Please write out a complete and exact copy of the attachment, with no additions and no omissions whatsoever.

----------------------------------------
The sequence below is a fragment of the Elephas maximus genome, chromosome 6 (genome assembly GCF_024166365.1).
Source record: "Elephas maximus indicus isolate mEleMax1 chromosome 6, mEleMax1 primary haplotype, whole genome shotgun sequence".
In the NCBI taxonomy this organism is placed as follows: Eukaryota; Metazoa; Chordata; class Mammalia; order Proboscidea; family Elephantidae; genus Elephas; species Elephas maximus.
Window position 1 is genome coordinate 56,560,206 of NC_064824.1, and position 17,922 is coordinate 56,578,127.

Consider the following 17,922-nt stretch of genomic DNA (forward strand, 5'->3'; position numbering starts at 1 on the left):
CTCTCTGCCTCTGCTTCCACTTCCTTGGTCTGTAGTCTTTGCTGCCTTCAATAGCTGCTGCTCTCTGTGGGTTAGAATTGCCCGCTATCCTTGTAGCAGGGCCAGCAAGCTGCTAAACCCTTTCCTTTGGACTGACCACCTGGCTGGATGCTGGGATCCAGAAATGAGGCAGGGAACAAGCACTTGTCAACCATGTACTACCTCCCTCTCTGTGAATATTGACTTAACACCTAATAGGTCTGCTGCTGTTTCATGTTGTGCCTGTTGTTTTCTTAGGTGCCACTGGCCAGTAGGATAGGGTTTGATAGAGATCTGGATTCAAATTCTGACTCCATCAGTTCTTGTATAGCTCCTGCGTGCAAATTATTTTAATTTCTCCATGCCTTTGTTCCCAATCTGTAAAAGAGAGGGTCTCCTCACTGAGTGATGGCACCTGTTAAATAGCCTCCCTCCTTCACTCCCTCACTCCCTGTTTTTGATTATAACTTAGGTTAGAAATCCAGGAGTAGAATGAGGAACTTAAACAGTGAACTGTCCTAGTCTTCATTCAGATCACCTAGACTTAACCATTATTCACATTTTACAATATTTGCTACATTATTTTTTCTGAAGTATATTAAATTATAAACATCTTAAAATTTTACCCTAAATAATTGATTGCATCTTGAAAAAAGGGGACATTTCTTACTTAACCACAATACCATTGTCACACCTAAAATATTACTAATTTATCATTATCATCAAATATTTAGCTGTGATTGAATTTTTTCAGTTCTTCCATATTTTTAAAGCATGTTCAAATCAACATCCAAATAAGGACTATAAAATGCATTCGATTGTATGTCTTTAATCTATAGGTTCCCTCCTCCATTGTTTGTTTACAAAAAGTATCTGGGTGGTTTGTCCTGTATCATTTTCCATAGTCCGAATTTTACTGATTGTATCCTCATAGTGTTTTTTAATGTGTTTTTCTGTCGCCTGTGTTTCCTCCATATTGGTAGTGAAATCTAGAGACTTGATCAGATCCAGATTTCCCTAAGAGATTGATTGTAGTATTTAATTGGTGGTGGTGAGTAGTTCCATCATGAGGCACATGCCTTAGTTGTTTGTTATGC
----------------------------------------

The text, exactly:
The sequence below is a fragment of the Elephas maximus genome, chromosome 6 (genome assembly GCF_024166365.1).
Source record: "Elephas maximus indicus isolate mEleMax1 chromosome 6, mEleMax1 primary haplotype, whole genome shotgun sequence".
In the NCBI taxonomy this organism is placed as follows: Eukaryota; Metazoa; Chordata; class Mammalia; order Proboscidea; family Elephantidae; genus Elephas; species Elephas maximus.
Window position 1 is genome coordinate 56,560,206 of NC_064824.1, and position 17,922 is coordinate 56,578,127.

Consider the following 17,922-nt stretch of genomic DNA (forward strand, 5'->3'; position numbering starts at 1 on the left):
CTCTCTGCCTCTGCTTCCACTTCCTTGGTCTGTAGTCTTTGCTGCCTTCAATAGCTGCTGCTCTCTGTGGGTTAGAATTGCCCGCTATCCTTGTAGCAGGGCCAGCAAGCTGCTAAACCCTTTCCTTTGGACTGACCACCTGGCTGGATGCTGGGATCCAGAAATGAGGCAGGGAACAAGCACTTGTCAACCATGTACTACCTCCCTCTCTGTGAATATTGACTTAACACCTAATAGGTCTGCTGCTGTTTCATGTTGTGCCTGTTGTTTTCTTAGGTGCCACTGGCCAGTAGGATAGGGTTTGATAGAGATCTGGATTCAAATTCTGACTCCATCAGTTCTTGTATAGCTCCTGCGTGCAAATTATTTTAATTTCTCCATGCCTTTGTTCCCAATCTGTAAAAGAGAGGGTCTCCTCACTGAGTGATGGCACCTGTTAAATAGCCTCCCTCCTTCACTCCCTCACTCCCTGTTTTTGATTATAACTTAGGTTAGAAATCCAGGAGTAGAATGAGGAACTTAAACAGTGAACTGTCCTAGTCTTCATTCAGATCACCTAGACTTAACCATTATTCACATTTTACAATATTTGCTACATTATTTTTTCTGAAGTATATTAAATTATAAACATCTTAAAATTTTACCCTAAATAATTGATTGCATCTTGAAAAAAGGGGACATTTCTTACTTAACCACAATACCATTGTCACACCTAAAATATTACTAATTTATCATTATCATCAAATATTTAGCTGTGATTGAATTTTTTCAGTTCTTCCATATTTTTAAAGCATGTTCAAATCAACATCCAAATAAGGACTATAAAATGCATTCGATTGTATGTCTTTAATCTATAGGTTCCCTCCTCCATTGTTTGTTTACAAAAAGTATCTGGGTGGTTTGTCCTGTATCATTTTCCATAGTCCGAATTTTACTGATTGTATCCTCATAGTGTTTTTTAATGTGTTTTTCTGTCGCCTGTGTTTCCTCCATATTGGTAGTGAAATCTAGAGACTTGATCAGATCCAGATTTCCCTAAGAGATTGATTGTAGTATTTAATTGGTGGTGGTGAGTAGTTCCATCATGAGGCACATGCCTTAGTTGTTTGTTATGC